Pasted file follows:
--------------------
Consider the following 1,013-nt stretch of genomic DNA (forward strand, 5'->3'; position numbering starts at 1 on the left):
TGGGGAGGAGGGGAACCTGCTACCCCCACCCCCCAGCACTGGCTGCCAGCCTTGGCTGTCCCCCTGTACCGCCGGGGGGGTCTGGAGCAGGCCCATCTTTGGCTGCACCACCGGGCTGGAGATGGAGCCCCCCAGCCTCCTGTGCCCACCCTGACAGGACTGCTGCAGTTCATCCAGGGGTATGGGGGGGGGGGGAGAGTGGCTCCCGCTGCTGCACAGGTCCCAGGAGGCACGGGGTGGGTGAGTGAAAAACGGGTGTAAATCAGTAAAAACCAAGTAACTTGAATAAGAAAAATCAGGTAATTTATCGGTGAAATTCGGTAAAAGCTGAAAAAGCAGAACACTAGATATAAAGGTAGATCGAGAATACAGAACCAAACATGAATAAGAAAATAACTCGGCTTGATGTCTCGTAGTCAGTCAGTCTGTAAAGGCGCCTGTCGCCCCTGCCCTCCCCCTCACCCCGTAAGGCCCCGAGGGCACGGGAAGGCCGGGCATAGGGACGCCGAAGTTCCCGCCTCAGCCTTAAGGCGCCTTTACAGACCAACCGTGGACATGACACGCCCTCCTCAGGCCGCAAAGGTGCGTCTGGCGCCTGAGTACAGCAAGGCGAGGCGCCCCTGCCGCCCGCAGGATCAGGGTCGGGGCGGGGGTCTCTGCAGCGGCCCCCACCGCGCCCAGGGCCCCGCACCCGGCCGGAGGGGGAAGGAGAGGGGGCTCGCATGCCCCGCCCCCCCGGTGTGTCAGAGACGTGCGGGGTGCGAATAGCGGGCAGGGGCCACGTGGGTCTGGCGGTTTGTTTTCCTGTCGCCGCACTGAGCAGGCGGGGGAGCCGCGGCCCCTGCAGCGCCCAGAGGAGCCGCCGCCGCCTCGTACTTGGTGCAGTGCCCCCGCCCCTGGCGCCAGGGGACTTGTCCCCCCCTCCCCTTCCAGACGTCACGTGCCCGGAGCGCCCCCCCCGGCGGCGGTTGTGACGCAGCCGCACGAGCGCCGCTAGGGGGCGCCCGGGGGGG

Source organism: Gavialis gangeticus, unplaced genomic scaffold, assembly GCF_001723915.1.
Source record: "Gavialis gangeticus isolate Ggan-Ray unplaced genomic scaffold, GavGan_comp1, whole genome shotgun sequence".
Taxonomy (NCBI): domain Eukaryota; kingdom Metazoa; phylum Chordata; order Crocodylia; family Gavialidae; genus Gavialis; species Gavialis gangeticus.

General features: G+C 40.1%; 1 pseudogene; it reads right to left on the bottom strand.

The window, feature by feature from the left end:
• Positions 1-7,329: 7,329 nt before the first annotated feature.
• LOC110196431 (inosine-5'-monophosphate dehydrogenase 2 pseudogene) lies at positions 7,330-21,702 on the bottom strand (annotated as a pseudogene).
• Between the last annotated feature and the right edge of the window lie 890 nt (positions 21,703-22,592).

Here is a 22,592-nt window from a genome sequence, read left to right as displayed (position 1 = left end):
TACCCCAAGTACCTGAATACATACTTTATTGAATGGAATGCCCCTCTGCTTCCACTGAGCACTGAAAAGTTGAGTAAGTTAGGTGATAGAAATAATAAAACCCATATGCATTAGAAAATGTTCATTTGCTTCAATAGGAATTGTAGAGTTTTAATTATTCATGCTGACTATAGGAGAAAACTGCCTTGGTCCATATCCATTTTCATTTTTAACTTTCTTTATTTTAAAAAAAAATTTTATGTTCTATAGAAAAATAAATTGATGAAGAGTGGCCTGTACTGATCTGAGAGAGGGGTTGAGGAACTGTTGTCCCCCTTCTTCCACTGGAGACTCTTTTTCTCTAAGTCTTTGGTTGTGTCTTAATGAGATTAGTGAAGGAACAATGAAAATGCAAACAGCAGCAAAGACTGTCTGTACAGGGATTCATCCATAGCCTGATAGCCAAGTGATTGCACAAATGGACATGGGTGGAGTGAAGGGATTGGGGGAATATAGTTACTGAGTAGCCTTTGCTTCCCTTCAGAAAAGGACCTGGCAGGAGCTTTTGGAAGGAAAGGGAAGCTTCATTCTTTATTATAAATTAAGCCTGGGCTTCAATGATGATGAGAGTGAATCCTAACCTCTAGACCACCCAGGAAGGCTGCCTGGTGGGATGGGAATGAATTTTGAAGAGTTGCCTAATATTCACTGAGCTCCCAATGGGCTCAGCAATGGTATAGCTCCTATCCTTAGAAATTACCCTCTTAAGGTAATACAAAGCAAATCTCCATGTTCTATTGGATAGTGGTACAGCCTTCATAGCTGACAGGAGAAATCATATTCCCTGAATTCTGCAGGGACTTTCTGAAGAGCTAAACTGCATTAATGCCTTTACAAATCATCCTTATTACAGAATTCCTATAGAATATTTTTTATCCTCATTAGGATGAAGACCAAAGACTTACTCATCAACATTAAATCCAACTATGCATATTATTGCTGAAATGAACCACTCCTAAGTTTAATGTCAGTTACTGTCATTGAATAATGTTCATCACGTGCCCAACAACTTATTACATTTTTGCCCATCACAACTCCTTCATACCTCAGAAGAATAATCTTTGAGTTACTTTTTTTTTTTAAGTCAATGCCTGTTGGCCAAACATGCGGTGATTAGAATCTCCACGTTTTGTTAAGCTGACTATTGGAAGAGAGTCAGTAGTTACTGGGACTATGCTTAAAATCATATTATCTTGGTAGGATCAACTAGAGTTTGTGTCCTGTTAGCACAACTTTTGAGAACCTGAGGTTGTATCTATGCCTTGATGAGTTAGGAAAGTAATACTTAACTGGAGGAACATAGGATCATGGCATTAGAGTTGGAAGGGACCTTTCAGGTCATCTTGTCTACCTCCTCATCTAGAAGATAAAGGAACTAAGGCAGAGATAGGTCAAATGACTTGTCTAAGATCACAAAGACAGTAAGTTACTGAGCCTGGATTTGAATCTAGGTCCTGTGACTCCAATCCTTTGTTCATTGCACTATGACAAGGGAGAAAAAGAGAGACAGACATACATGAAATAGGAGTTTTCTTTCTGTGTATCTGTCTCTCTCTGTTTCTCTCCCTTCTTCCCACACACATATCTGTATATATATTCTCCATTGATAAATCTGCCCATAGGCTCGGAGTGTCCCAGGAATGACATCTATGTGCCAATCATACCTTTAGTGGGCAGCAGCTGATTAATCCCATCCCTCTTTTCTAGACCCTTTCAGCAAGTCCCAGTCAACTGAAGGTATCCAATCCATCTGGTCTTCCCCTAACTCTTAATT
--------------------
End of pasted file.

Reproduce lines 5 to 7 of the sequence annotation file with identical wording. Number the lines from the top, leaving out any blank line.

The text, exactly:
Taxonomy (NCBI): domain Eukaryota; kingdom Metazoa; phylum Chordata; order Crocodylia; family Gavialidae; genus Gavialis; species Gavialis gangeticus.

General features: G+C 40.1%; 1 pseudogene; it reads right to left on the bottom strand.

The window, feature by feature from the left end: